Remember that the Australian Taxation Office may introduce tax cuts or rises for any new financial year.

Non-Resident Income Tax Rates and Brackets for 2023–24

Unfortunately, if you’re not an Australian tax resident, you must pay higher income taxes. This hits low-income earners the most. 

As you can see from the table above, foreign residents earning $45,001 and above pay the same tax rate as Australian residents – although they still pay more as they do not have the tax-free threshold.

On the other hand, a foreign resident earning only $30,000 a year in Australia must pay 32%. An Australian resident making the same would only have to pay 19% on $11,200. However, if you live abroad and are still an Australian tax resident, you must pay income tax on your foreign income.

New Australian Income Tax Brackets For 2024–25 Onwards

Personal Income Tax Changes (Australian residents)

In the 2024-25 Australian Federal Budget, the government has announced significant changes to personal income tax rates and brackets. These reforms are designed to provide financial relief to low and middle-income earners while ensuring that higher-income earners contribute proportionately to the national economy.

The new tax brackets and rates for Australian residents, effective from July 1, 2024, are as follows:

Taxable Income Updated Rates from 1 July 2024
Up to $18,200
0%
$18,201 - $45,000
16%
$45,001 - $135,000
30%
$135,000 - $190,000
37%
$190,001+
45%

The most notable change is the reduction of the marginal tax rate from 32.5% to 30% for income between $45,001 and $120,000. This adjustment is expected to benefit a substantial portion of the Australian workforce, including many professionals, skilled workers, and small business owners.

The government estimates that these changes will result in over 10 million Australians receiving a tax cut. For example, an individual earning $60,000 per year will save approximately $1,080 in taxes annually under the new rates.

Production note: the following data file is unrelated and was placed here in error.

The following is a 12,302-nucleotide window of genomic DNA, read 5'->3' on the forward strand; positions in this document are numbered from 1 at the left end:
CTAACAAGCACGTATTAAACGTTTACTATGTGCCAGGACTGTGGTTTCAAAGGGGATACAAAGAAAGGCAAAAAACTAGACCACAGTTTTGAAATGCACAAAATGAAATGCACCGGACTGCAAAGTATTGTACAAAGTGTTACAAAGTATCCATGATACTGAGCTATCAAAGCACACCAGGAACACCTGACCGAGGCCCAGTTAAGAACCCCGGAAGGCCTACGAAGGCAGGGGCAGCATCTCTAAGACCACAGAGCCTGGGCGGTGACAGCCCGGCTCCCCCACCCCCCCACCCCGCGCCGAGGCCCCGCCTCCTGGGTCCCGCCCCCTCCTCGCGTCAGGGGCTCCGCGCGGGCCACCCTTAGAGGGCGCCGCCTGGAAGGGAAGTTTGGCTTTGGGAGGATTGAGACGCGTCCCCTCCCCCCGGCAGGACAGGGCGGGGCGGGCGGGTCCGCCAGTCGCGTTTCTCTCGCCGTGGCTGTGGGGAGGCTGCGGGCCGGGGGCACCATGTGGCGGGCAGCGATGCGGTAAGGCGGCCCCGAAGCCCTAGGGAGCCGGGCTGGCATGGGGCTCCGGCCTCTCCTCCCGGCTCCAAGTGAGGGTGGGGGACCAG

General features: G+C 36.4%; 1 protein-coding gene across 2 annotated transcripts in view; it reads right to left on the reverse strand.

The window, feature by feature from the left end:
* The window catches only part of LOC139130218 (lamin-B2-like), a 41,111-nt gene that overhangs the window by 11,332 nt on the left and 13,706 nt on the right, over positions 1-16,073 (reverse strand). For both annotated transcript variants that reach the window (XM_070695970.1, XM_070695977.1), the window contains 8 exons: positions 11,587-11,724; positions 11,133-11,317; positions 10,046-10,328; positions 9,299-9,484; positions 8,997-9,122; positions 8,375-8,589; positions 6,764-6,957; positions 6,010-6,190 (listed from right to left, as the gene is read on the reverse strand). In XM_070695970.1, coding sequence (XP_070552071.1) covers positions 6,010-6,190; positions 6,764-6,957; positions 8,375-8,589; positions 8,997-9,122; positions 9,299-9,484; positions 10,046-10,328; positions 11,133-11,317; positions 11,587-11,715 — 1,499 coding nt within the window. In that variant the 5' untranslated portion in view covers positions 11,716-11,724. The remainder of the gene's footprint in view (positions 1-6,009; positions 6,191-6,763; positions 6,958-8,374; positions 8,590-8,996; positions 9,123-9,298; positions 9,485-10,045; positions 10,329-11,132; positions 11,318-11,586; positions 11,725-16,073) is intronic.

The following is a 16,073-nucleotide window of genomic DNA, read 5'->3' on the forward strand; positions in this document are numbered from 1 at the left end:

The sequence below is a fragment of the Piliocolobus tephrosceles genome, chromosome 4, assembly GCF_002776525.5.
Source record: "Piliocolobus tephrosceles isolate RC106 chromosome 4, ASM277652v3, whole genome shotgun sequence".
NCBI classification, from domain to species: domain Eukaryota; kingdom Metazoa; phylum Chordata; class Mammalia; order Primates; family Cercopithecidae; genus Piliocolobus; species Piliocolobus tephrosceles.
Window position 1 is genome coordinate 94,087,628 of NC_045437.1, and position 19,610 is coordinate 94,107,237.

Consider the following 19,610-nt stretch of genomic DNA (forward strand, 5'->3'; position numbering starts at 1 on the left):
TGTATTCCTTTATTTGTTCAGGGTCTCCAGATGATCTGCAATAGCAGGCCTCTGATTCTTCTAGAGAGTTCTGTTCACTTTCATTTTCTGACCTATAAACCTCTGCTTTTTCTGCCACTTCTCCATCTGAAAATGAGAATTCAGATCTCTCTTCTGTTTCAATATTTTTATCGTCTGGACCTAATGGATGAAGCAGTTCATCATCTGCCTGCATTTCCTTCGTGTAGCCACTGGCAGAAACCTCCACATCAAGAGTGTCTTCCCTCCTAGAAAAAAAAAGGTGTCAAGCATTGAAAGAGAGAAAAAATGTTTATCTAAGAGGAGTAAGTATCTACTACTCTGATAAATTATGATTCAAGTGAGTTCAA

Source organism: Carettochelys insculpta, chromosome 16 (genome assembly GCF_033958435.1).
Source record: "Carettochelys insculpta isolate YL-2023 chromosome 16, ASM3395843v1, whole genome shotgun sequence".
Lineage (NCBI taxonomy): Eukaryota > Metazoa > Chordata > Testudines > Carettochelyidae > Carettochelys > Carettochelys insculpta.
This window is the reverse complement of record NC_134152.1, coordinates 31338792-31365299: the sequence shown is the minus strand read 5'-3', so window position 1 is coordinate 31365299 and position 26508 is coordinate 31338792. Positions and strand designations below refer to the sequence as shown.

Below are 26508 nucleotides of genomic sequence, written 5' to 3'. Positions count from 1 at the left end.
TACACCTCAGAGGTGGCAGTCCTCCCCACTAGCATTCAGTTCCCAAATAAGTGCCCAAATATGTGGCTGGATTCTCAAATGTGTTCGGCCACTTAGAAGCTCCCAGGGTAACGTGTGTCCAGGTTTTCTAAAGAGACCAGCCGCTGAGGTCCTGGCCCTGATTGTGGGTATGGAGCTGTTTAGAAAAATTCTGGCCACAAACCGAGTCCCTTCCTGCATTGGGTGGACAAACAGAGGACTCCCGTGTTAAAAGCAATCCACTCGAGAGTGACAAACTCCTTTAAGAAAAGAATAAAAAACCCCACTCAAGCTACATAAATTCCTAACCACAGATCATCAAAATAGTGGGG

Additionally, the Low and Middle Income Tax Offset (LMITO) will be phased out as these new tax rates come into effect. The government argues that the new tax brackets provide more structural and long-term relief compared to the temporary nature of the LMITO.

These changes are part of a broader economic strategy to stimulate consumer spending, support local businesses, and encourage economic recovery in the wake of global challenges. However, some critics argue that the highest earners should face higher tax rates to further reduce income inequality.

As an Australian expat, managing taxes on foreign income can be complicated. Get personalised advice from our tax advisors at Odin Tax.

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How Do I Know if I'm an Australian Tax Resident?

An Australian tax resident is not the same as an Australian resident. If you were born in Australia, you are always an Australian citizen, no matter where you live now. However, if you move abroad and cut all financial ties with Australia, you’re a non-resident for tax purposes.

And the opposite is true. If you were born in another country and moved to Australia as a foreigner, you’re not necessarily a permanent resident (although you can apply). However, if you earn money in Australia – even just for six months – you count as a tax resident.

Tax residents must pay tax on all their income worldwide. Be careful; you could fall into a double taxation trap if you also pay taxes in another country. Non-residents only pay income tax on any money earned in Australia.

So how do you know if you’re a tax resident or not? ATO provides four tests – if you pass any one of these, you’re a tax resident. Generally speaking, you’re a tax resident if